There's a mother on my left, with a 1.5 or 2 year old girl in a pink dress, who is sitting quietly. Not five minutes pass when one of the women who is working today as an usher for all the congregants tell me that babies are not allowed in the main hall. I decide not to point out the toddlers in the men's area, who are shrieking. The mother beside me quietly sneaks away to the second row and her little girl almost melts into the pipes along the wall - she's just as stealth as her mum!
I have so much to tell this woman who's trying to chase me down to the vrouw met kinderen room.
Did she know that God loves the laughter of children? That the Prophet would shorten the prayer if he heard children crying in the congregation? That the Prophet's original mosque was relaxed and inviting? That if families were so highly regarded in our religion, they should be able to sit and worship together in the mosque, which is meant to symbolise society? That asking me to leave the area because I was holding a baby made me feel like a baby is unclean, unholy and unworthy?
Instead of all that, I fumble out an answer in half Indonesian and half English and respond to her order as if it was posed to me as an option: it's okay, I'm staying here. She looks confused and tries her command again, this time in Dutch, stressing that "it's the rules". Another woman chips in with English, because I'm beginning to look like a right tourist who doesn't understand anything anyone is saying.
By this time, another mother has taken the empty space to my left, and she has two children: one looks about 6 or 7 and the other is older. She helpfully tries to encourage me into leaving ("This is the first time I'm here [in the main hall]. All these years I've been downstairs.") but this only makes me determined to not banish myself.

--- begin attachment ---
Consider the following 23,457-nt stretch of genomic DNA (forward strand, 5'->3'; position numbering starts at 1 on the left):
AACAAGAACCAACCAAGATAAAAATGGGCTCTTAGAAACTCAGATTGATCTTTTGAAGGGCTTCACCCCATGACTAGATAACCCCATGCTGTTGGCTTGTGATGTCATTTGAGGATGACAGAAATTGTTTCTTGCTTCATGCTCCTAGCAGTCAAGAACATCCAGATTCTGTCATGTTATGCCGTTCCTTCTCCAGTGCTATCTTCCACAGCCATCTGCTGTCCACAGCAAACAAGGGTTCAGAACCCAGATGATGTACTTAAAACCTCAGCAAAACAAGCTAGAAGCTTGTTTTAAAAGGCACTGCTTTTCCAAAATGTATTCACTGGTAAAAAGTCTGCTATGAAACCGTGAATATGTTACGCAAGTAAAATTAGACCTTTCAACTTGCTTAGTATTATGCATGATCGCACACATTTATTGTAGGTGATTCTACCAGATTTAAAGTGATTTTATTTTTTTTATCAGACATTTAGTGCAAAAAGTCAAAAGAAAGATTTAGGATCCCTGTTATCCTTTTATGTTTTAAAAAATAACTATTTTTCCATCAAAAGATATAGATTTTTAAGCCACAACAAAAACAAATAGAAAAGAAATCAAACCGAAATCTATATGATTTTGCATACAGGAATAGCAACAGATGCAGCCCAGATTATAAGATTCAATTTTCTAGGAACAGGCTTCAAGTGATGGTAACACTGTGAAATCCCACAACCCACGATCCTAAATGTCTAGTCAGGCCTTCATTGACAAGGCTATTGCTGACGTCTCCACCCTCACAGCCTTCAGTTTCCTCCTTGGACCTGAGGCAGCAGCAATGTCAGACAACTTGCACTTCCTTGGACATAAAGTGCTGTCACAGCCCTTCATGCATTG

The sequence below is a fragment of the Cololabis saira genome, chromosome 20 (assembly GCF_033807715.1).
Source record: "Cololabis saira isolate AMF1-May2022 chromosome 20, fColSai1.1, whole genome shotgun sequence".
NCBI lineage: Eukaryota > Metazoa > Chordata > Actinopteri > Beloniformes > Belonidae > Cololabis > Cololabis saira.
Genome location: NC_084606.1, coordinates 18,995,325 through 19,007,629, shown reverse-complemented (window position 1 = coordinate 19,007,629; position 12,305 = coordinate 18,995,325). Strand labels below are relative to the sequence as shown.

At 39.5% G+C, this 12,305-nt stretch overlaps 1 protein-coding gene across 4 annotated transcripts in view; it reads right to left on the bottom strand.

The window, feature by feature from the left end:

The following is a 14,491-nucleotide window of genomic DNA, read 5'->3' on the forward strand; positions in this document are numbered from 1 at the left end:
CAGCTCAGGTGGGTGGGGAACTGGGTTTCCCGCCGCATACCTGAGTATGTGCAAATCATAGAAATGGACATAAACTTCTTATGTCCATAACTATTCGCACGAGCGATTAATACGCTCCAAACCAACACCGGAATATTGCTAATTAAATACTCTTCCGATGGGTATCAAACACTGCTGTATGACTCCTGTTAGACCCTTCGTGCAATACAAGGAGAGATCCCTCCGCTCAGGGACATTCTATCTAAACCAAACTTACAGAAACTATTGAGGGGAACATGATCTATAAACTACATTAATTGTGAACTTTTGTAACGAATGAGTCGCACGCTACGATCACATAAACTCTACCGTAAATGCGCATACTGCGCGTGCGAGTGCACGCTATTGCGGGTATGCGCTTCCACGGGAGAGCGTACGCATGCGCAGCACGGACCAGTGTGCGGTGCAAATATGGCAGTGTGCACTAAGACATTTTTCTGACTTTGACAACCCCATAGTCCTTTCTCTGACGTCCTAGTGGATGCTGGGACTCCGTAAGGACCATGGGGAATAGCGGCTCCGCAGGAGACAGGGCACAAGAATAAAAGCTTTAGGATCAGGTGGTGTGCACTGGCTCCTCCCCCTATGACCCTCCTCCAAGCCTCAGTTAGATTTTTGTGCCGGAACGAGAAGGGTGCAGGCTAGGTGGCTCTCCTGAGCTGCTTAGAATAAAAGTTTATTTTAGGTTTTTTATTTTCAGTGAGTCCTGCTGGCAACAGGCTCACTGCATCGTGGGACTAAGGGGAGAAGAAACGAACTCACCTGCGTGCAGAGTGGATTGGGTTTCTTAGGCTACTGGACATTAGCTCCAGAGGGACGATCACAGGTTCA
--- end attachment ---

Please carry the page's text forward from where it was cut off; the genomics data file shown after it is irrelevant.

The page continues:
I simply shrug and smile to both women and assure them that I'm not taking extra space and that Nootje will be quiet. Mosque lady is not satisfied, but happily she moves away to usher more women downstairs as the main hall is filling up. Woman to my right is ambivalent, and no one comes to my support. Clock is ticking... ten more minutes to prayer. I continue rocking Nootje and whisper the takbir in his ear.
Finally! The prayer starts, and it's an exercise in balancing a 8kg weight while bowing and prostrating without putting any hands on the floor. Takbir seven times with one hand, and hope that the communal and extra loud "Ameen" doesn't startle Nootje. He doesn't mind the shift in orientation during the ruku', and I make an almost-there prostration with him right under me.
After the prayer ends, he is looking super tired (nap is two hours overdue by now) so I pop out a boob under my hijab to feed him. He contentedly nurses to sleep and I get to listen to 15 minutes of the sermon. And no one seems to mind the two toddlers running around in the men's section during the prayer. (The section which, by the way, had two extra rows free, which could have been filled up with women.)
The imam tells us the story of how when God created Adam, God told all the malaikat (angels) to prostrate to the first human being. They all did so, except Iblis. Iblis believed that being created from fire was better than being created from clay. Because Iblis disbelieved, he was sent out of Paradise for his arrogance (7:11-18).
(Side note: I'm often quoted this story from the Qur'an by those who think that whatever I write or post is controversial, or that I'm being arrogant and stepping over my God-given womanly boundaries, whatever those may be. Essentially, likening me to Iblis... stay classy, guys.)
But I love how the imam interprets this story. To him, the moral of the this parable is that even though God creates beings from clay, fire and light, all the creations lived in Paradise together. While we humans, all made out of earth and are all flesh and blood, can't even live together on Earth.